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Turkey's President Tayyip Erdogan kisses a handmade Turkish flag, given to him as a gift from Ugandan university student Cemil (not pictured), during a graduation ceremony in Ankara, Turkey, June 11, 2015. (Photo by Reuters)
Turkish President Recep Tayyip Erdogan accuses Germany of reverting to Nazism after Berlin cancels Turkish political rallies in the country.     
On Sunday, Erdogan accused Germany of "fascist actions" reminiscent of the Nazi era amid escalating tension concerning the cancellation of political rallies aimed at gathering support for his April referendum among Germany’s 1.5 million Turks.
On April 16, Turkey will hold a referendum aimed at abolishing the office of the prime minister and giving more executive powers as an honor to the currently largely ceremonial position of president.
German Chancellor Angela Merkel's office is yet to respond to Erdogan’s remarks but the deputy leader of her Christian Democratic Union party said the he was "reacting like a willful child that cannot have his way."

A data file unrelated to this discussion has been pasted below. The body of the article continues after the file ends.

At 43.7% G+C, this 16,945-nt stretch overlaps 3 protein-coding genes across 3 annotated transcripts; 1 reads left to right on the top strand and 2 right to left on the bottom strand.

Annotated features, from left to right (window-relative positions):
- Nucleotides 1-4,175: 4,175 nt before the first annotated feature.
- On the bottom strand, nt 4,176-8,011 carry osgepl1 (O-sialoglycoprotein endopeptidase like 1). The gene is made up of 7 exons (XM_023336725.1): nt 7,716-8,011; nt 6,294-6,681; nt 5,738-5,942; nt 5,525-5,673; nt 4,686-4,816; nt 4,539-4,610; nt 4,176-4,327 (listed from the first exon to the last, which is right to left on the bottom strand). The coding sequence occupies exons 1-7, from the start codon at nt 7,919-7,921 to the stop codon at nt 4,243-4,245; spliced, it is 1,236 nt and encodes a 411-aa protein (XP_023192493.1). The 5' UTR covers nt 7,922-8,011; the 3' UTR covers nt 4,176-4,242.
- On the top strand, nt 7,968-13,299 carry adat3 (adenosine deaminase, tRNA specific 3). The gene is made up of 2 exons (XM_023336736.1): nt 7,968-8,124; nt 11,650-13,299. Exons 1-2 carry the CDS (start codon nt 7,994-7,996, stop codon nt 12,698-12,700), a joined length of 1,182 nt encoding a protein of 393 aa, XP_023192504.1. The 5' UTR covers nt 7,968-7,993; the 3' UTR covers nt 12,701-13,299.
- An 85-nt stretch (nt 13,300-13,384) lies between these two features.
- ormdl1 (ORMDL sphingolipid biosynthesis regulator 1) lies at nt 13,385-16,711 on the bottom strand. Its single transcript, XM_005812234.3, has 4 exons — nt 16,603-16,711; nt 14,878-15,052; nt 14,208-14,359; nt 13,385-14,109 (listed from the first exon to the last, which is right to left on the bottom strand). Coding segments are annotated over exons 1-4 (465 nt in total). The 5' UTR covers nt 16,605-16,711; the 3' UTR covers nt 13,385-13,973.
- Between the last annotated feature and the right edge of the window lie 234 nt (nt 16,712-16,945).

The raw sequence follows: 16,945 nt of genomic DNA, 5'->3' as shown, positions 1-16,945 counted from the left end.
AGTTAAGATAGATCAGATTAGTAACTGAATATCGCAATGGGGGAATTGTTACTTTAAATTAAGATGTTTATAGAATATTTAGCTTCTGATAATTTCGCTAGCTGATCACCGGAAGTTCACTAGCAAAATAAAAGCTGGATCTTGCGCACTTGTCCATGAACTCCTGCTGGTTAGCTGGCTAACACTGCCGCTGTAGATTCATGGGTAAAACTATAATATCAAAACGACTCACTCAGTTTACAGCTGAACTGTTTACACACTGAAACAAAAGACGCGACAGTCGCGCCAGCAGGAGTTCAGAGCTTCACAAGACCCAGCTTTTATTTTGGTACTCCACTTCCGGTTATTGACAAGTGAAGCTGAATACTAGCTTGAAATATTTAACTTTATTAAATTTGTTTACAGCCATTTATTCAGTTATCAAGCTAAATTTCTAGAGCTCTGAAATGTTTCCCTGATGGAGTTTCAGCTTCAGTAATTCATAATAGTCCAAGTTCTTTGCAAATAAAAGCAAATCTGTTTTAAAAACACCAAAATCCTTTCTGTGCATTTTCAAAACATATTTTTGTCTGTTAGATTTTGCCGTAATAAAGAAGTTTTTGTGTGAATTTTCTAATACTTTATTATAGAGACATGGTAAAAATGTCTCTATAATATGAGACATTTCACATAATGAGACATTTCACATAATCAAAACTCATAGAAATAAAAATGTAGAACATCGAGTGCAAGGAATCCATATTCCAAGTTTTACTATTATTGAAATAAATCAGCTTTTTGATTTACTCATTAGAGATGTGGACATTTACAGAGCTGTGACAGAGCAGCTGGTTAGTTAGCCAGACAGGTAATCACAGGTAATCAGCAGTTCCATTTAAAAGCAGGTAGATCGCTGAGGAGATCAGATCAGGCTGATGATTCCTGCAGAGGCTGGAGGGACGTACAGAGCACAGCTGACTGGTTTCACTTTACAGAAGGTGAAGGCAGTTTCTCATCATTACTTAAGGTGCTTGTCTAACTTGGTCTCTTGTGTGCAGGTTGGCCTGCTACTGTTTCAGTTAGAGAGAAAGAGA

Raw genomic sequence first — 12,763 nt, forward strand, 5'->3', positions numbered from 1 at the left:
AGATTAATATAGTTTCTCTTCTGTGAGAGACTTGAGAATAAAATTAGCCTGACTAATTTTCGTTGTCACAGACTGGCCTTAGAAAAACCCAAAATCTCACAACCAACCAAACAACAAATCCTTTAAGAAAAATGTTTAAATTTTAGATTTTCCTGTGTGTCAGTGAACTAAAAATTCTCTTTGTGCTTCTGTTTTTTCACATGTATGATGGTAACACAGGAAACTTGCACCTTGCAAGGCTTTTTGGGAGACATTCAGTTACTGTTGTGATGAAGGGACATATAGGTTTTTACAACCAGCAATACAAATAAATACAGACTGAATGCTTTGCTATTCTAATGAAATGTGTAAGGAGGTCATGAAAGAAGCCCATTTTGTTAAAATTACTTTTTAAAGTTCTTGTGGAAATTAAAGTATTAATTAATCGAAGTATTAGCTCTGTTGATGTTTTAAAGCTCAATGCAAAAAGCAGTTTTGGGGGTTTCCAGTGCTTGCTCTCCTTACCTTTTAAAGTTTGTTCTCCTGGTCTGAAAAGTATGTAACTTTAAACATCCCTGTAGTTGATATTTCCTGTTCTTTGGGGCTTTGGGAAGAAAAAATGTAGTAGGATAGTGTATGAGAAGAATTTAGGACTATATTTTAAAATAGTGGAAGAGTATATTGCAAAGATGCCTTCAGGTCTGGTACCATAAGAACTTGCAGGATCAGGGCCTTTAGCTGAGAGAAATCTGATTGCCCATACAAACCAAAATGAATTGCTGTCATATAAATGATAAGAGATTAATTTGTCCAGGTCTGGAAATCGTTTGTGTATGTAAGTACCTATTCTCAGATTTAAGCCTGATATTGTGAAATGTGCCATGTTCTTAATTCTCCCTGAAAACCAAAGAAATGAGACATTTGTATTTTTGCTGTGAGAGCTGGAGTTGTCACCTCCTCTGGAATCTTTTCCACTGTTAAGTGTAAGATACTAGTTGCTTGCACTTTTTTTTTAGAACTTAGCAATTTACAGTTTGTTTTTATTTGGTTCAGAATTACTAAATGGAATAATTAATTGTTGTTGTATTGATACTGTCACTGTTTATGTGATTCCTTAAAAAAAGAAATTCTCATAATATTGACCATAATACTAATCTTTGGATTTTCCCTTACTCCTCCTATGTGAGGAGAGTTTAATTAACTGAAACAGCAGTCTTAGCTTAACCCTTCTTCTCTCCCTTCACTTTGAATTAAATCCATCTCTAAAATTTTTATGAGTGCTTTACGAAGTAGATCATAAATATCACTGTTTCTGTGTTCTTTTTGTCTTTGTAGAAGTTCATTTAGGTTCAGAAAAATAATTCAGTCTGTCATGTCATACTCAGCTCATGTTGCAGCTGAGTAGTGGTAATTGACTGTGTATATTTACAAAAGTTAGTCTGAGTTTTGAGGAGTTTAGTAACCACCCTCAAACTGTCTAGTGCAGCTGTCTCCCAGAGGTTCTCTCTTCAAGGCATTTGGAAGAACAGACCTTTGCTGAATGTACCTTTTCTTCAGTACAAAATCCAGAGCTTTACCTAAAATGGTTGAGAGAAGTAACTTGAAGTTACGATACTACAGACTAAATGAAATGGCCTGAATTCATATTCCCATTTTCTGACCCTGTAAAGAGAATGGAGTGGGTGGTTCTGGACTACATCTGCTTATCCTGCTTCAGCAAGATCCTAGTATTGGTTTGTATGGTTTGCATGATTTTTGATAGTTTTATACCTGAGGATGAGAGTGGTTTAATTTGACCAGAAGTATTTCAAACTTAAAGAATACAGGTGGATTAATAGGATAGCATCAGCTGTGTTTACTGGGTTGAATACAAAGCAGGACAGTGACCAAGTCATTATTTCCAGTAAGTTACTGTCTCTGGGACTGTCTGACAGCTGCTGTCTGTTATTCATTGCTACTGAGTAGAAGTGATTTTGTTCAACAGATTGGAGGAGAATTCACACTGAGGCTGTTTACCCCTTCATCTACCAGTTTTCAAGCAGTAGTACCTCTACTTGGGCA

Last Week, Berlin blocked two Turkish rallies aimed at promoting a “Yes” vote in next month’s constitution reforms rally.
"Germany, you have no relation whatsoever to democracy and you should know that your current actions are no different to those of the Nazi period," said Erdgoan during a rally. "When we say that, they get disturbed. Why are you disturbed?"
"We will talk about Germany's actions in the international arena and we will put them to shame in the eyes of the world," Erdogan noted. "We don't want to see their fascist actions…We thought that era was in the past, but apparently it isn't."
Germany claims the rallies were canceled by local officials over security concerns.   
The cancellations come as Turkey has detained a German-Turkish reporter over accusations that he is a member of the outlawed Kurdistan Workers' Party.
This photo taken on July 21, 2016 shows Deniz Yucel, the Turkish correspondent of German newspaper Die Welt, during a TV show in Berlin, Germany. (Photo by AFP)
Erdogan has referred to the reporter -- who works for the German newspaper Die Welt -- a "German agent" and accused Berlin of "aiding and harboring terror." Germany has denied such allegations.
Meanwhile, Austria has called on the European Union to enforce an outright ban on campaigns supporting a “Yes” vote in Turkey's upcoming referendum.

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